A major Islamist terror attack in France was only a matter of time. For several decades, the country has invited immigrants from the Middle East and North Africa en masse – first to bolster the labor force in the rebuilding years that followed World War II, then out of multicultural impulses that prevailed over prudential considerations. That radical Islam was transplanted to France, grew in strength and extent, and bore this week’s hideous fruit was not difficult to predict. The same is not unlikely in Sweden, Belgium, Germany, and elsewhere.
Demographics may not be the whole of destiny, but they are certainly a good part, and across the Atlantic, the United States seems increasingly to be turning toward Western Europe’s most undesirable demographic trends.
There is no official estimate of Muslims in the U.S.; religious affiliation is not tracked by the Census Bureau. However, Pew’s estimate of 2.75 million seems to be on the lower end. The Council on American-Islamic Relations says there are approximately 7 million Muslims in the country.
Whatever the exact level, it can hardly be considered surprising that as the Muslim population in the country has expanded, so has the incidence of radicalism.
And one can look elsewhere. In 2003, the “Lackawanna Six,” six naturalized citizens from Yemen, were convicted of providing material support to al-Qaeda. Lackawanna, N.Y., (as well as nearby Buffalo) is home to a large Yemeni population. In May, authorities arrested Mufid Elfgeeh, a Yemeni-born man who was allegedly attempting to recruit for the Islamic State and use revenues from his grocery store to fund the organization. He was living in Rochester, N.Y., just an hour east.
But the potential threats of a permissive immigration policy are multigenerational. France has spent decades ushering in its recent fate.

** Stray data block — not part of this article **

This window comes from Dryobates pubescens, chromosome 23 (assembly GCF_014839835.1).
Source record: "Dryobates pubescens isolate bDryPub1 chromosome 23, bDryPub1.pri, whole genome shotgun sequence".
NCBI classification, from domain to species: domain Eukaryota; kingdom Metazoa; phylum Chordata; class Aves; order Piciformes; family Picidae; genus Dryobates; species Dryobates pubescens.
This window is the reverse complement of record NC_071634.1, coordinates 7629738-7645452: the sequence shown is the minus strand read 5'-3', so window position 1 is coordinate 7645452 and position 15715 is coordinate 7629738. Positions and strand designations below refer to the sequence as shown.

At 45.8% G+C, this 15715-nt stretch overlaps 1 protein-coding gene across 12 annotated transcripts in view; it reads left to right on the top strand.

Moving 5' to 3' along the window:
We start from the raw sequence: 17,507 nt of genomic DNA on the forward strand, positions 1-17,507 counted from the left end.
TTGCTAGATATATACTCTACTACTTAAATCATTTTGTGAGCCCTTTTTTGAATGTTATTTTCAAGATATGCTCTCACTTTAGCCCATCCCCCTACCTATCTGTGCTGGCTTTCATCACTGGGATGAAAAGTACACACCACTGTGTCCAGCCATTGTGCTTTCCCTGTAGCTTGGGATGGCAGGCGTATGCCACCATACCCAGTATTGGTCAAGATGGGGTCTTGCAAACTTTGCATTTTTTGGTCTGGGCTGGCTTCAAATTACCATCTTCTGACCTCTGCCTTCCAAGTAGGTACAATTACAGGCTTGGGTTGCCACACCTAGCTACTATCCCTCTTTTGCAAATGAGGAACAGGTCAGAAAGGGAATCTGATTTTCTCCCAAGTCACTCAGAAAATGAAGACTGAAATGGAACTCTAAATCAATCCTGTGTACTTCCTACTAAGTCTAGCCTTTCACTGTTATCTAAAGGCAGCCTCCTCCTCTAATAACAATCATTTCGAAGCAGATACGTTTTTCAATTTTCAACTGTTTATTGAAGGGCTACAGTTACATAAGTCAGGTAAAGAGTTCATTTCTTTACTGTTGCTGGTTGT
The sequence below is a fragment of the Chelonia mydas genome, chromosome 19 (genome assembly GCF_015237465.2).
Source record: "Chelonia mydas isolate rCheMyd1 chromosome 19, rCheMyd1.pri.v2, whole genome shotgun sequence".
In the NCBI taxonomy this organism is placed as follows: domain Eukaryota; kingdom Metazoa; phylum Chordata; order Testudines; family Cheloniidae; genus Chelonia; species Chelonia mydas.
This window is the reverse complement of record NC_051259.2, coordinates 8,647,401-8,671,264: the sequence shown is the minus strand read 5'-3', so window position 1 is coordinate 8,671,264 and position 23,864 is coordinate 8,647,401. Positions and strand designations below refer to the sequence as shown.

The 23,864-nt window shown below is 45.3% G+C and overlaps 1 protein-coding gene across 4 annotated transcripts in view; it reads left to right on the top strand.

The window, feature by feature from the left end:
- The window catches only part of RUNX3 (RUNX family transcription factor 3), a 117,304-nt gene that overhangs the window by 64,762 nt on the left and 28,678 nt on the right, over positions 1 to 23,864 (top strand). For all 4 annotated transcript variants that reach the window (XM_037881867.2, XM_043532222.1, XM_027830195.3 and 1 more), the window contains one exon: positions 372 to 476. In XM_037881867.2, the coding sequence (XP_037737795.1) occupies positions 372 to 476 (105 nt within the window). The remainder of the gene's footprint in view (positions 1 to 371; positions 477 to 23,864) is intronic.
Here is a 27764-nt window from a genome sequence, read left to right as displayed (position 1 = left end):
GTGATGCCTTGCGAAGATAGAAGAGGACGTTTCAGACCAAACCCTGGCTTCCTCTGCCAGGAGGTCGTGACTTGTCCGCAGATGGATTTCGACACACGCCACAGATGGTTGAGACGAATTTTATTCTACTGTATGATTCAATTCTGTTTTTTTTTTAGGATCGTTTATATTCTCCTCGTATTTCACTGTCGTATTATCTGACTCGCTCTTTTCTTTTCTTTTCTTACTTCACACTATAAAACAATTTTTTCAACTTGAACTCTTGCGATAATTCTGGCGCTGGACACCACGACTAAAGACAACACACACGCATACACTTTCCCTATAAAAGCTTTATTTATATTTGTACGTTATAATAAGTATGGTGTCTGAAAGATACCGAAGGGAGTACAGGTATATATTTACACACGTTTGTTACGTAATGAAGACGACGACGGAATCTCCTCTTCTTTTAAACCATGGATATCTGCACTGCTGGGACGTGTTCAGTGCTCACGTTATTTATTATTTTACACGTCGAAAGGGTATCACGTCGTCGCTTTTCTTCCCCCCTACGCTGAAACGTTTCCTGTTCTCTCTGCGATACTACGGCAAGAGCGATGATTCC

Consider: Said and Chérif Kouachi — the brothers responsible, along with a third accomplice, for the Charlie Hebdo murders — were native Frenchmen whose parents hailed from Algeria. So was Farid Benyettou, the man who drew Chérif Kouachi to radical Islam. So was Mohammed Merah, who shot seven people dead, including three children at Jewish day school, in Toulouse and Montauban in March 2012.
Radicalism seems to ferment as much, if not more so, among first-generation Westerners as among their immigrant parents. Which means that massive Muslim immigration may have few visible repercussions today — but a great many tomorrow.
That reality is becoming manifest in the United States.
Dearborn, Mich., is home to just under 100,000 people, about 40 percent of whom are Muslim. In 2013, a leaked government document revealed that more people from Dearborn were on the federal terrorist watch list than from any other city except New York. In March 2014, Dearborn resident Mohammed Hassan Hamdan was arrested at the Detroit Metropolitan Airport on his way to join Hezbollah in Syria.
In October of last year, Mohammed Hamzah Khan, of Bolingbrook, Ill., was arrested at Chicago’s O’Hare International Airport on his way to enlist in the Islamic State. He had left his family a three-page letter inviting them to join him.
And there are the dozens of individuals from the Twin Cities’ Somali diaspora, many of whom worshiped at the same mosque, who have tried — successfully and otherwise — to do the same. (For more information on this phenomenon, go here.)
Perhaps the most infamous native-born terrorist: Nidal Malik Hasan, the Fort Hood shooter, whose parents immigrated to the U.S. from the West Bank.